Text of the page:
Register your current or future interest with our HR TEAM HERE

An Olympian fight to reduce the deaths and misery to Aboriginals caused by smoking

Associate Professor David Thomas, a researcher at Menzies School of Health Research ( a NACCHO partner) and the Lowitja Institute, cautions that efforts to tackle high smoking rates amongst Aboriginal and Torres Strait Islander people, prisoners and people with mental illness must not add to the stigma often faced by these groups. Blame the industry, not the people who suffer from its products, he says.

Our thanks to Melissa Sweet CROAKEY and David Thomas for this article

Australia has many gold medalists in the Olympian fight to reduce the deaths and misery caused by smoking.

Australia topped the medal tally at the Luther Terry Awards for worldwide achievement in tobacco control this year.

This Australian tobacco control elite gets its just international recognition and all Australians benefit from the continually falling national smoking prevalence.

Or maybe not all Australians?

The most recent national survey data suggests that only 15.1% of Australians aged 14 and over smoked daily in 2010, down from 22.5% in 1998.

But smoking rates are still much, much higher among the most disadvantaged.

We do not have reliable trend data for all disadvantaged groups, but we do know that smoking rates are falling among lower SES groups and among Aboriginal and Torres Strait Islander people, sometimes slower and sometimes faster than in the rest of the population, but always from a much higher level.

This means smoking is gradually becoming increasingly concentrated in more disadvantaged groups.

And so this is where our tobacco control efforts need to be more and more concentrated.

This week in Croakey, Billie Bonevski and Amanda Baker drew attention to a special issue of Drug and Alcohol Review about tackling smoking among the most disadvantaged groups in Australia.

In order to Close the Gap, Australian governments have allocated more than $138m to tackling smoking among Aboriginal and Torres Strait Islander people.

Smoking rates among Aboriginal and Torres Islander people are more than double those of other Australians.

Similar levels of attention in the new National Tobacco Strategy, and funding, are needed now for tobacco control for the mentally ill and prisoners who have even higher smoking rates.

We need to be sure that all we are doing in tobacco control works in the most disadvantaged populations.  International reviews of the evidence suggest probably similar impacts across the social gradient of the different elements of tobacco control, but that increasing cigarette taxes has a greater impact on poorer smokers.

But the tax rise in April 2010 was the first real increase in Australian cigarette taxes since 1999, with future increases now impeded by the political threat of scare campaigns about new taxes.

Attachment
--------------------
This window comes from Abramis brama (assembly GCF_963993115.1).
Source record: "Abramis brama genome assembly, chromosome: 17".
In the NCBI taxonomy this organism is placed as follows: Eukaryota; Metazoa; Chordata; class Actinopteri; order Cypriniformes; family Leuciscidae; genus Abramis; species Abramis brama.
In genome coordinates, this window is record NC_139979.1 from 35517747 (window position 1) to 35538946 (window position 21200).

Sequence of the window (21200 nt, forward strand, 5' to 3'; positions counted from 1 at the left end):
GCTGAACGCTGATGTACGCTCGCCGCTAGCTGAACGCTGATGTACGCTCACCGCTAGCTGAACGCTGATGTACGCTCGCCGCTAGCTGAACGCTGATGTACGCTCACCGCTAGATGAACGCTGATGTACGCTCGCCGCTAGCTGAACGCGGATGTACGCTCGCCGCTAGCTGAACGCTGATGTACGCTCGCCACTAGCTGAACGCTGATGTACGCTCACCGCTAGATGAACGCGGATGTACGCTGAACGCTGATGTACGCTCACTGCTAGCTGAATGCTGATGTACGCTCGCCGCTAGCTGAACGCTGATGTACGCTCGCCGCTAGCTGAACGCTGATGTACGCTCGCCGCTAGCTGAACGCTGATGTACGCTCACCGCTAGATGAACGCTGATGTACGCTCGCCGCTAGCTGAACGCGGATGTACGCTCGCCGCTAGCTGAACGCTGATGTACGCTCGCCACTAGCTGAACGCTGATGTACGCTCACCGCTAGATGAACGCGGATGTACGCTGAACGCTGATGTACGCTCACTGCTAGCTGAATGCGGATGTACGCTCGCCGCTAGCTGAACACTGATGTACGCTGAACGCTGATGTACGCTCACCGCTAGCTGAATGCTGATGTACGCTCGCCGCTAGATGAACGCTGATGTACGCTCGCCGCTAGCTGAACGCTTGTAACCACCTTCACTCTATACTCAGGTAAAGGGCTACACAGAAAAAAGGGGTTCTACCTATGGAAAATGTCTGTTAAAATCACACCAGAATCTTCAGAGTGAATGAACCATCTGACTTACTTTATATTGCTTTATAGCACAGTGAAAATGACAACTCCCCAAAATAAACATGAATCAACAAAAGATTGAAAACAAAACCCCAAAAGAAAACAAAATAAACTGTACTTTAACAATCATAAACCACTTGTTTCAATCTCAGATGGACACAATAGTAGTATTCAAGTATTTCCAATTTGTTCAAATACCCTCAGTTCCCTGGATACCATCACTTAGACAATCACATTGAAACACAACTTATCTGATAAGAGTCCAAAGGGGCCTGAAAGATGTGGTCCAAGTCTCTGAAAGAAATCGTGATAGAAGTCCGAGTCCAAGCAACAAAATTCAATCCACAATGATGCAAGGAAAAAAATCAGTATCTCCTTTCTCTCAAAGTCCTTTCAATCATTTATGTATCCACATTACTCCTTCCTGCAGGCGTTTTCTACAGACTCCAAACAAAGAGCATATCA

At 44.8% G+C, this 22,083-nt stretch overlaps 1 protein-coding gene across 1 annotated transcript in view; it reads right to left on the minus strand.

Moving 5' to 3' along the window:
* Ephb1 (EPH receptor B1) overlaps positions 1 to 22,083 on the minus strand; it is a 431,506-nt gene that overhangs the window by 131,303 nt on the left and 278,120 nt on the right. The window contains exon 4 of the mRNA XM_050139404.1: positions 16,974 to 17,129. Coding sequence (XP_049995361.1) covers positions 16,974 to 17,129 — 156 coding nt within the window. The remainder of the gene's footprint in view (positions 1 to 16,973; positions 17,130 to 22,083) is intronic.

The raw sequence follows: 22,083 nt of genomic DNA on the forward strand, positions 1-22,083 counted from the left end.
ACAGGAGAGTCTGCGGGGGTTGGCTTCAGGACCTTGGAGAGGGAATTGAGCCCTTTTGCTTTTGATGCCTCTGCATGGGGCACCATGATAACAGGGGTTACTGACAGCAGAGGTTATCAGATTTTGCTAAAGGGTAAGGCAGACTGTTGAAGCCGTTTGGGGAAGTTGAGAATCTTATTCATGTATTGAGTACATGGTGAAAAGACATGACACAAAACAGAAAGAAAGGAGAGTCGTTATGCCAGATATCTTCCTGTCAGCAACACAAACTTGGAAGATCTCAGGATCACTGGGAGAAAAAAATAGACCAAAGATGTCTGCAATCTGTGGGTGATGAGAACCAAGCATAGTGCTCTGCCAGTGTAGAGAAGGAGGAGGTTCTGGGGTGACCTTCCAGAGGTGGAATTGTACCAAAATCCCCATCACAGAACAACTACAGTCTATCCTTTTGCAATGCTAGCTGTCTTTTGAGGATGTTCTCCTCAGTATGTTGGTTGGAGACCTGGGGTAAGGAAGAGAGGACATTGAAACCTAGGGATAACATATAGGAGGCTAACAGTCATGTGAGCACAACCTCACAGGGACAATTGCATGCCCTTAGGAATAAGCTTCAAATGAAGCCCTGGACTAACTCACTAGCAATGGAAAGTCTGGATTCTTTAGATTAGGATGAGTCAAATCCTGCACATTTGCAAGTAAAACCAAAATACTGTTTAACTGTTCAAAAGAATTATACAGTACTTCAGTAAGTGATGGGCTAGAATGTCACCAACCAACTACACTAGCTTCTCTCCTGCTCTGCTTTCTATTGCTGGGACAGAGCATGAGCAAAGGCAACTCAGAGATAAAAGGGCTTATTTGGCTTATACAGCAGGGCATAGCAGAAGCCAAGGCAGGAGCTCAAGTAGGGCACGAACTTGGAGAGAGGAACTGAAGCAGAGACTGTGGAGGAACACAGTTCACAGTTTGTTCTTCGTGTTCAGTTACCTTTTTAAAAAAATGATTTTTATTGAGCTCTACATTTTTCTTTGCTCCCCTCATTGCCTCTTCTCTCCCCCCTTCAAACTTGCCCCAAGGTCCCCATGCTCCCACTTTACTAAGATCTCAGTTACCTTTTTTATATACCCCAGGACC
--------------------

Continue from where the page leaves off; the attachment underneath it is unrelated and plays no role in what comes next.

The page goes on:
We still need more research to better understand and monitor the impact of existing tobacco control strategies in the most disadvantaged populations.

We will probably get a huge impact from just doing more and better, with a bit of tweaking, of what we have been doing so well.  We do not need to entirely reinvent the tobacco control cookbook but we do need to keep trialing new strategies.

I am optimistic.

Increasing numbers of Aboriginal and Torres Strait Islander smokers have been successfully quitting, even before the new government investments in Indigenous tobacco control.  Prisoners say they want to quit.  The mentally ill are also similarly motivated to quit as other smokers; but while they are less often successful in their attempts, when they do quit the symptoms of their mental illness improve too.

The tobacco industry loves to paint tobacco control advocates as a bunch of finger-wagging, hectoring nanny-staters. The most disadvantaged will be part of the solution, but they need not be blamed for the problem.

Care should be taken when offering extra attention to these populations to not further stigmatise these already marginalised people.

The Australian tobacco control community has only has one competitor in this race: the transnational tobacco companies.  They are an evil and conniving bunch.  We continue to learn more and more about them by examining the previously secret internal tobacco industry documents.

The Medical Journal of Australia this month published the first systematic examination of the tobacco industry documents in order to understand the relationship between the tobacco companies and Aboriginal and Torres Strait Islander people.

The documents found no evidence of special targeting of Aboriginal and Torres Strait Islander people by the industry.  The Australian Indigenous market may be too small.

The article re-tells the 1984 story of a Brisbane Aboriginal organisation forcing WD and HO Wills to withdraw a cigarette advertisement because it was racist.

Aboriginal people can celebrate this victory as yet another contribution to our national medal tally in the ongoing competition against Big Tobacco and the suffering it causes.

• Associate Professor David Thomas is a tobacco control researcher at Menzies School of Health Research and the Lowitja Institute.